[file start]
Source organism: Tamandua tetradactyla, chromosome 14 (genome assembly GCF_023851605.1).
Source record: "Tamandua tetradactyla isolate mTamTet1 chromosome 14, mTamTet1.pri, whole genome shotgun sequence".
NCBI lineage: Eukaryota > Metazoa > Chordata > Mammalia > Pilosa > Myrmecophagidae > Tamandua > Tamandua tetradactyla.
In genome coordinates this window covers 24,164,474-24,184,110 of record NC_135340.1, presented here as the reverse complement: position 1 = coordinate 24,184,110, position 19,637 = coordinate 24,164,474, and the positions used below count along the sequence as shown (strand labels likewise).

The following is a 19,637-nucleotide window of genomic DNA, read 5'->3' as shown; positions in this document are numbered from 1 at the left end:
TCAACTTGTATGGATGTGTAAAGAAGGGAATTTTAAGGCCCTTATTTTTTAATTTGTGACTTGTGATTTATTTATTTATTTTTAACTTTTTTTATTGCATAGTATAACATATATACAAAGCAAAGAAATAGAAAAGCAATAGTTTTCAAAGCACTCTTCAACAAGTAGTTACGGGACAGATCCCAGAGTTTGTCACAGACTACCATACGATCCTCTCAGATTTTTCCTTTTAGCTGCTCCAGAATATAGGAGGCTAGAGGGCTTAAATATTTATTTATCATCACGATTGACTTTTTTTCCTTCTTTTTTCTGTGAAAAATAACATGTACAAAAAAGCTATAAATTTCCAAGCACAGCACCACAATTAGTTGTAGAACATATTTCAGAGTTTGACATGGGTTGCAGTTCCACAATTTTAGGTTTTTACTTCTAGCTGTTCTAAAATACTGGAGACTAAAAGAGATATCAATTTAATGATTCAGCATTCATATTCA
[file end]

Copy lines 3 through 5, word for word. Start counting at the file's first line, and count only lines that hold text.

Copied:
NCBI lineage: Eukaryota > Metazoa > Chordata > Mammalia > Pilosa > Myrmecophagidae > Tamandua > Tamandua tetradactyla.
In genome coordinates this window covers 24,164,474-24,184,110 of record NC_135340.1, presented here as the reverse complement: position 1 = coordinate 24,184,110, position 19,637 = coordinate 24,164,474, and the positions used below count along the sequence as shown (strand labels likewise).

The following is a 19,637-nucleotide window of genomic DNA, read 5'->3' as shown; positions in this document are numbered from 1 at the left end: